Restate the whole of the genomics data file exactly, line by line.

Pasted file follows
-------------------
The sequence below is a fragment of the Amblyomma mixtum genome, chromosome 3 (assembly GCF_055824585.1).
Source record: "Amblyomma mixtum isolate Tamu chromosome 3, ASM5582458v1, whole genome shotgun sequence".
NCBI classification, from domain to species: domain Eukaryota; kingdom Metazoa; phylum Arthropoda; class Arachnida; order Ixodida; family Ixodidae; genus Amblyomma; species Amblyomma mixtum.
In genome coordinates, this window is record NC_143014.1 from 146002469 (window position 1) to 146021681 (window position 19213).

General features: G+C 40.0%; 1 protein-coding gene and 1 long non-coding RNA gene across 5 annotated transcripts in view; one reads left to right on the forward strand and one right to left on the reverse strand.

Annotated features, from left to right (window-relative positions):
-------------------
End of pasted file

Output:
The sequence below is a fragment of the Amblyomma mixtum genome, chromosome 3 (assembly GCF_055824585.1).
Source record: "Amblyomma mixtum isolate Tamu chromosome 3, ASM5582458v1, whole genome shotgun sequence".
NCBI classification, from domain to species: domain Eukaryota; kingdom Metazoa; phylum Arthropoda; class Arachnida; order Ixodida; family Ixodidae; genus Amblyomma; species Amblyomma mixtum.
In genome coordinates, this window is record NC_143014.1 from 146002469 (window position 1) to 146021681 (window position 19213).

General features: G+C 40.0%; 1 protein-coding gene and 1 long non-coding RNA gene across 5 annotated transcripts in view; one reads left to right on the forward strand and one right to left on the reverse strand.

Annotated features, from left to right (window-relative positions):